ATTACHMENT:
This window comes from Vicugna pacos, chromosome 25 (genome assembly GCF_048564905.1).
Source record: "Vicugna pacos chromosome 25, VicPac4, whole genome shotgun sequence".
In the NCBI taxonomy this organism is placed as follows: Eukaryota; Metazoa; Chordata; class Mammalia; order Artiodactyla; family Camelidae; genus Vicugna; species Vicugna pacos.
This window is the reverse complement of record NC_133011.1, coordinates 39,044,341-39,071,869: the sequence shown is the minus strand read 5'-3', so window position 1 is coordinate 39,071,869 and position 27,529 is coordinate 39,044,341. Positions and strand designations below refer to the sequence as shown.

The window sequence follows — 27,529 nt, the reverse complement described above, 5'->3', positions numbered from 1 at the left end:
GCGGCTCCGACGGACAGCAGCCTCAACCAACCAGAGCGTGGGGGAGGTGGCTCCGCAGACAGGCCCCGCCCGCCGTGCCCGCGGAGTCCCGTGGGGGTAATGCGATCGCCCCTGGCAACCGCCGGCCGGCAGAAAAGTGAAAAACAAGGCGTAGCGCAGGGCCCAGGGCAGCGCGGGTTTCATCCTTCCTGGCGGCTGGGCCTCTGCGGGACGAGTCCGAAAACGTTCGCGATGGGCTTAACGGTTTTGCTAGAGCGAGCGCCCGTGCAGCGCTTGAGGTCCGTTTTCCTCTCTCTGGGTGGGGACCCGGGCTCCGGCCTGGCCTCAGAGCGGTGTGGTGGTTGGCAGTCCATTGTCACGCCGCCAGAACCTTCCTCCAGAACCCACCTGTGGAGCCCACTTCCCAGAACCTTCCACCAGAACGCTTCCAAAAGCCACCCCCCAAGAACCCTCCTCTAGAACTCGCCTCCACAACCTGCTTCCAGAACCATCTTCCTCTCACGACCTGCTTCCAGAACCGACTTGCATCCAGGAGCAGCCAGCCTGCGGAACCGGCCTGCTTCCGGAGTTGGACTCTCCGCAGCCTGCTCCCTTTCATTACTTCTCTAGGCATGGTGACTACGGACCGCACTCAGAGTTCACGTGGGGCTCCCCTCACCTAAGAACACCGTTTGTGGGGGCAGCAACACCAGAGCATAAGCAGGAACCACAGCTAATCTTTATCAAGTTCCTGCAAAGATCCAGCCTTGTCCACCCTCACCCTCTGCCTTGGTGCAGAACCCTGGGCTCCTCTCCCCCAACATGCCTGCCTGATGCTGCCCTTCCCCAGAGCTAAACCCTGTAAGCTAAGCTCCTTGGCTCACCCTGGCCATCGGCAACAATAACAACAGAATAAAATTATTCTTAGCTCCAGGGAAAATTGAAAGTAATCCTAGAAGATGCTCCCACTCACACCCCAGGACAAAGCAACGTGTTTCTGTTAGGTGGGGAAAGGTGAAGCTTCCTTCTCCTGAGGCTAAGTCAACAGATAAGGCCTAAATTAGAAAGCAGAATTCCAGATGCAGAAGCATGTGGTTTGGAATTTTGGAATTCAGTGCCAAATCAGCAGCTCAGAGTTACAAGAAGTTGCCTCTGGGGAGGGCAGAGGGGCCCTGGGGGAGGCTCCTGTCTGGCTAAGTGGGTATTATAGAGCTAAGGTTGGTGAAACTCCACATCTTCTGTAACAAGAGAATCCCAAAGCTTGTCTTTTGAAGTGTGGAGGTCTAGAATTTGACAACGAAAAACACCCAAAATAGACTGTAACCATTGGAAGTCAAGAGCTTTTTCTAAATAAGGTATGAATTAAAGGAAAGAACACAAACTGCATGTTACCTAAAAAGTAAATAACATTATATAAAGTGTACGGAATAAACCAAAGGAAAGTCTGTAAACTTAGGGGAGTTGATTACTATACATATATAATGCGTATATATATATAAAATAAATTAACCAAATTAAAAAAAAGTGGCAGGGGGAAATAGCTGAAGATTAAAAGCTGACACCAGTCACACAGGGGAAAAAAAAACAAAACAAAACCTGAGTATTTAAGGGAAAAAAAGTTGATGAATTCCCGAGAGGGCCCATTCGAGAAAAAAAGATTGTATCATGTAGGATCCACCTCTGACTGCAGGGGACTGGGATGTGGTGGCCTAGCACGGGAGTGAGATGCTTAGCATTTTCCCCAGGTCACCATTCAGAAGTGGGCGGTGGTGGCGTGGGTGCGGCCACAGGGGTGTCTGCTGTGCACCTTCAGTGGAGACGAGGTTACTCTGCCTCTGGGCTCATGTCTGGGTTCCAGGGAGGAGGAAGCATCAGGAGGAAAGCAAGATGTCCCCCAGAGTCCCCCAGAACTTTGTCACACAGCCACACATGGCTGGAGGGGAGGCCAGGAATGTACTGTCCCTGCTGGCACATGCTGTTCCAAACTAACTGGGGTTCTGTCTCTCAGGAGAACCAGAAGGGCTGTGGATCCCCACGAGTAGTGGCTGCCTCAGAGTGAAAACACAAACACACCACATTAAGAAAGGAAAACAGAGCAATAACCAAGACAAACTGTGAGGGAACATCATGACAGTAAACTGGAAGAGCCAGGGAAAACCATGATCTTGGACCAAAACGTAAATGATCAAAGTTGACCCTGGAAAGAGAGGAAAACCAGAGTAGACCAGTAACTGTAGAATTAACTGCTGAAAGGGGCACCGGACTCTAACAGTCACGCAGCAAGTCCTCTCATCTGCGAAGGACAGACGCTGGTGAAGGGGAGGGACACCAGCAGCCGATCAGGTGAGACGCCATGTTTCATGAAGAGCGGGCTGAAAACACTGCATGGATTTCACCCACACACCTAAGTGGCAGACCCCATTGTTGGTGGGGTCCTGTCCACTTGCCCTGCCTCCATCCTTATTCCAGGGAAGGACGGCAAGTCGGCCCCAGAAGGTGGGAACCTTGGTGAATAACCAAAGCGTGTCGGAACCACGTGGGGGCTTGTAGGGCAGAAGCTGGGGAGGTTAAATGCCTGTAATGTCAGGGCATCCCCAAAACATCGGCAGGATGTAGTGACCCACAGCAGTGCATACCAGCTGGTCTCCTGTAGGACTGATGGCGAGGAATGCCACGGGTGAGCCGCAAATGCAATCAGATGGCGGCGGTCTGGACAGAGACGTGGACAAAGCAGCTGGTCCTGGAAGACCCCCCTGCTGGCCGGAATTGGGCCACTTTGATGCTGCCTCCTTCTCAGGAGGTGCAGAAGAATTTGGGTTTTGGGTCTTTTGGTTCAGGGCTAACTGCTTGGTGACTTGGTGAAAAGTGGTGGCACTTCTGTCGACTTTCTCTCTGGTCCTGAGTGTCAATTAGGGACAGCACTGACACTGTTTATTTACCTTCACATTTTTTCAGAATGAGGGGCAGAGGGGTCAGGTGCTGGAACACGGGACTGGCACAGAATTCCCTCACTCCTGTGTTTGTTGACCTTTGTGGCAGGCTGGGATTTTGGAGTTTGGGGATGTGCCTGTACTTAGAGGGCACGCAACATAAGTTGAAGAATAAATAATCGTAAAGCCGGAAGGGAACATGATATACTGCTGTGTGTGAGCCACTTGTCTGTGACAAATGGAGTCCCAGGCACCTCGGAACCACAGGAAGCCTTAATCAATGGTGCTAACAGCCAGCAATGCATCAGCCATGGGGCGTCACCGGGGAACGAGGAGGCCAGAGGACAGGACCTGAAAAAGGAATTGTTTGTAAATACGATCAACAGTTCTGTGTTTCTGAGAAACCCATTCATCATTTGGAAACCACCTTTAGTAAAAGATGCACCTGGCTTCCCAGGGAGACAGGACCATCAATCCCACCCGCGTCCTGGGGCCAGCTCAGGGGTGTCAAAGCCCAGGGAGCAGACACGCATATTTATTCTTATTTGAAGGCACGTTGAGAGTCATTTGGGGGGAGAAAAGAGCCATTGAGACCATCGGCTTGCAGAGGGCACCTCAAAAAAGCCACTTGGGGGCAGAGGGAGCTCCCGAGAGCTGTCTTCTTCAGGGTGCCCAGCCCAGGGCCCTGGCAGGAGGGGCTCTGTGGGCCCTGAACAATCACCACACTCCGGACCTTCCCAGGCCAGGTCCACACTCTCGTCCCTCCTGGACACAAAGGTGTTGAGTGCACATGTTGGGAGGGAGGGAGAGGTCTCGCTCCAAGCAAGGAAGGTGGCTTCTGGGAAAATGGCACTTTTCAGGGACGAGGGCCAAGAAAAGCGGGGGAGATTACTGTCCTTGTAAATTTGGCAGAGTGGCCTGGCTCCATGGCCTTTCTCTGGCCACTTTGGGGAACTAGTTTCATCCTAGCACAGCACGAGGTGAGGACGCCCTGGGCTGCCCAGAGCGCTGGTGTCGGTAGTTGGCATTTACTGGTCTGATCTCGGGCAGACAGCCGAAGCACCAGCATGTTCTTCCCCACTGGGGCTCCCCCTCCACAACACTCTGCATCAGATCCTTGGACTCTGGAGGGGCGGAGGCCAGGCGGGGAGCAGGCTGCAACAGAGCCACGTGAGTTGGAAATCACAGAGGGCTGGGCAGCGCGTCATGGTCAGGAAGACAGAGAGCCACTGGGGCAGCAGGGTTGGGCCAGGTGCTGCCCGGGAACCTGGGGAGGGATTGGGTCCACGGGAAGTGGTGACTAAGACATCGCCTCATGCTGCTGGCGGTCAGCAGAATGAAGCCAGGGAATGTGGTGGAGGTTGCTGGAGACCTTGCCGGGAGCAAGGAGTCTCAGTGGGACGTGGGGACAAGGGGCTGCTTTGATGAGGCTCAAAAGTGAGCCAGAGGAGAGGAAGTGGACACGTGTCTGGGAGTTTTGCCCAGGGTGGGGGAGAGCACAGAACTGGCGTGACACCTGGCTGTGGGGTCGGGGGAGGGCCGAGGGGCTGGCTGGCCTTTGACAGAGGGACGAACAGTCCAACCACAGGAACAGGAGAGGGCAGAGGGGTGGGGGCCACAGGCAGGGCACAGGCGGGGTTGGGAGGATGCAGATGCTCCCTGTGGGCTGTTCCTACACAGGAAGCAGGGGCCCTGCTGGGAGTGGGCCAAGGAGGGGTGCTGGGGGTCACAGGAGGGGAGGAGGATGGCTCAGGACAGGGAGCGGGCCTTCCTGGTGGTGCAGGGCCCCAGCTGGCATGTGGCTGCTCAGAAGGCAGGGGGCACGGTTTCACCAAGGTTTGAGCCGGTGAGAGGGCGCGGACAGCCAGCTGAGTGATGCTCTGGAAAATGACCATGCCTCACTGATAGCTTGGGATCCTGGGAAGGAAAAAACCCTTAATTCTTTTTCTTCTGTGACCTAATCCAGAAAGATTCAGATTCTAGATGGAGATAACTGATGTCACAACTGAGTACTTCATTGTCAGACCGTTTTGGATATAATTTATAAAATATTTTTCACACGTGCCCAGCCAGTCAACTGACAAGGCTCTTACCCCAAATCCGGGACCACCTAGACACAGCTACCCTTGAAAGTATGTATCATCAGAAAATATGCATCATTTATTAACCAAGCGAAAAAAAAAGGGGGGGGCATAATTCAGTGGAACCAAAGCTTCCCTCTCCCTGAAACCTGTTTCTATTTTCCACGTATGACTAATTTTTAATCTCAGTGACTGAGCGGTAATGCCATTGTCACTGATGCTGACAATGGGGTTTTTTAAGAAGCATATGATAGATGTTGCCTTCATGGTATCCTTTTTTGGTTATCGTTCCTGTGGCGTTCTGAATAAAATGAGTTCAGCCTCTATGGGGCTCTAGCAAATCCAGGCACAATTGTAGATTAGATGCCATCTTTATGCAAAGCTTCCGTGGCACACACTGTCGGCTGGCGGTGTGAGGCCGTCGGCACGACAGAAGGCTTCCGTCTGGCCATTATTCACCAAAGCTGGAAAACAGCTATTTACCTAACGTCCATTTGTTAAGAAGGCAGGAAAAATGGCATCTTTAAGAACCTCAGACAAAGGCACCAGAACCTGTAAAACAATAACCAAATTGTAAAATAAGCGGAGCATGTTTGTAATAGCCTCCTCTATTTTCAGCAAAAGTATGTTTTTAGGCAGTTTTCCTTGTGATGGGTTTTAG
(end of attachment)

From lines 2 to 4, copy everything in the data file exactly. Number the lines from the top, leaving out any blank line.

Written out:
Source record: "Vicugna pacos chromosome 25, VicPac4, whole genome shotgun sequence".
In the NCBI taxonomy this organism is placed as follows: Eukaryota; Metazoa; Chordata; class Mammalia; order Artiodactyla; family Camelidae; genus Vicugna; species Vicugna pacos.
This window is the reverse complement of record NC_133011.1, coordinates 39,044,341-39,071,869: the sequence shown is the minus strand read 5'-3', so window position 1 is coordinate 39,071,869 and position 27,529 is coordinate 39,044,341. Positions and strand designations below refer to the sequence as shown.